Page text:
These policies came gift-wrapped in assurances. NAFTA was to produce one million new jobs* in the first five years. The WTO was supposed to add $1,700 to every family’s income, every year. The 2004 tax holiday, which slashed taxes on $299 billion in offshored profits, would create 500,000 jobs, corporate leaders (and the George W. Bush administration) promised.

Wednesday, December 12, 2018

We chose not to fly

It's about freaking time. In my humble opinion, the most harmful climate change deniers are not the knuckle draggers who can bring themselves into believing that nothing is happening and this is one giant hoax. Rather, it's the serious scientists who claim that greenhouse gasses are about to destroy the ecosphere and then fly 100,000 miles a year to conferences where they back-slap with their buds while peddling their wisdom. NO ONE will ever live down such behavior, such hypocrisy.

Here are three people who have decided to set a better example. Although reducing one's travel from 100k to 30k isn't all that much of an improvement. Perhaps some day before the Greenland ice sheet melts, maybe these folks will realize that if they have anything important to say, they can do it by videoconferencing. Well, we can hope.

Sunday, December 9, 2018

Week-end Wrap - December 8, 2018

Week-end Wrap - December 8, 2018
by Tony Wikrent
Economics Action Group, North Carolina Democratic Party Progressive Caucus

Lawler: US Death Rate Up, Life Expectancy Down in 2017
[Calculated Risk, via Naked Capitalism 12-5-18]
“What is especially striking about this table is the sharp increase in death rates among 25-44 year old over the last five years.”
One part of the U.S. yield curve just inverted; what does that mean?
[Reuters, 12-6-18]
....yield curve inversions - when shorter-dated securities yield more than longer maturities - have preceded every U.S. recession in recent memory by anywhere from 15 months to around two years. “The yield curve has sent a chill down investors’ spines in regard to the future outlook of the U.S. economy,” said Chad Morganlander, senior portfolio manager at Washington Crossing Advisors in New Jersey.
13% Of Americans Will Boycott Christmas Spending 
[Safe Haven, Naked Capitalism Water Cooler 12-3. 
“The 2018 Bankrate Holiday Gifting Survey showing that 13 percent of American shoppers are planning to completely boycott holiday spending…. Despite growing consumer resistance, 45 percent of shoppers will still spend beyond their comfort zone, says Bankrate’s survey. And in this race to show their love by gifts—where larger gifts apparently mean more love–Americans are prepared to plunge themselves into heavy debt."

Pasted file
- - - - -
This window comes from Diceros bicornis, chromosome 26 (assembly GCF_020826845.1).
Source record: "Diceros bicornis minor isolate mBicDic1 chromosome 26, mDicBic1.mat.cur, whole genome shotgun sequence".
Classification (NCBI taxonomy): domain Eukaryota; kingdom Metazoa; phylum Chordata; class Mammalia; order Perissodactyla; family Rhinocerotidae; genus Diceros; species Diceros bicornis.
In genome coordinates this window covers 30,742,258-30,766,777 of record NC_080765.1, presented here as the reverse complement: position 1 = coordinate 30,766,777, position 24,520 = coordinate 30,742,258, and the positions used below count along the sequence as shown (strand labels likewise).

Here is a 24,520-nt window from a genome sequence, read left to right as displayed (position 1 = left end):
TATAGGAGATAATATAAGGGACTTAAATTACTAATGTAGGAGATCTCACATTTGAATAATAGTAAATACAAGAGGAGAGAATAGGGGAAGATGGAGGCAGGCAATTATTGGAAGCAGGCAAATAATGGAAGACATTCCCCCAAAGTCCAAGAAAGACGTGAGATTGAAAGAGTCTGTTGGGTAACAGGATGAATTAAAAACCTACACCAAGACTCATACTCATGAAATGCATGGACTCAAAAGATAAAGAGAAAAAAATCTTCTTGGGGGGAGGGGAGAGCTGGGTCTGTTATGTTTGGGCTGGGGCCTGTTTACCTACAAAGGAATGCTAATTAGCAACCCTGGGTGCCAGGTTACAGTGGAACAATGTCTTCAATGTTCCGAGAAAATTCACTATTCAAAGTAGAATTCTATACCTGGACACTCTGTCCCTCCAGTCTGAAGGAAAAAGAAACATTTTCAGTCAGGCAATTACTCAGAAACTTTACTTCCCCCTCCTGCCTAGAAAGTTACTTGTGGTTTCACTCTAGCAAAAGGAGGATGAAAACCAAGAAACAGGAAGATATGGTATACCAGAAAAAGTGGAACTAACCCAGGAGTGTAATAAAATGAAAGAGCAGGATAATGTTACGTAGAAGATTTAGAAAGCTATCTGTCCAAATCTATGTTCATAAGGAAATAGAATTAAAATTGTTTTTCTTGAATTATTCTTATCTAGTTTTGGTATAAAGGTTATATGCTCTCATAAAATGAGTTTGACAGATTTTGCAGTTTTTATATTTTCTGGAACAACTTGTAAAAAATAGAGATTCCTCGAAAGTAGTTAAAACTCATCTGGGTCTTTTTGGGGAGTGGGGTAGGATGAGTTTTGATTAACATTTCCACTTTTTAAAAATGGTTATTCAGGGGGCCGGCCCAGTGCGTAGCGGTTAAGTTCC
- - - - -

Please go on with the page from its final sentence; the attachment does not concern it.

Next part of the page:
If that percentage tripled, to over a third of USA shoppers boycotting holiday shopping, it would wreak havoc in the boardrooms of hundreds of really large corporations.

Sunday, December 2, 2018

Week-end Wrap - December 1, 2018

Week-end Wrap - December 1, 2018
by Tony Wikrent
Economics Action Group, North Carolina Democratic Party Progressive Caucus

Worldwide the suicide rate is down by 29% since 2000. In America it’s up by 18%
[Washington Post, via Naked Capitalism 11-29-18]

Report: Death Rates Increase for 5 of the 12 Leading Causes of Mortality 
[Pharmacy Times, via Naked Capitalism 11-29-18] A useful summary.

[Washington Post, via Naked Capitalism 11-26-18]

Household debt hit a record high of $13.5 trillion last quarter
[Time, via Avedon's Sideshow 11-23-18]

Thursday, November 29, 2018

Developing Nations Are Stepping Up Into Global Clean Energy Leadership

The importance of "sunk costs" looms larger by the day. Turns out it is really, REALLY hard to replace old technology with new. And it only makes sense even IF the only consideration is how much money has been invested over the years in the electrical grid, filling stations, etc—things that by rights should be rotting in technology graveyards by now. Of course, it isn't just the interests of pension and hedge funds at stake here—there is also matters of pride in technology, etc. We have successfully made the transition from one technology to another: tubes to transistors, film to digital photography, fax to email attachments, etc. but nothing on this scale.

So now we see that the people with the least infrastructure to displace happen to live in areas with the most sunlight. So it is really no surprise that the least developed countries in the world are embracing solar power with the most enthusiasm. It is the cheapest energy solution by far.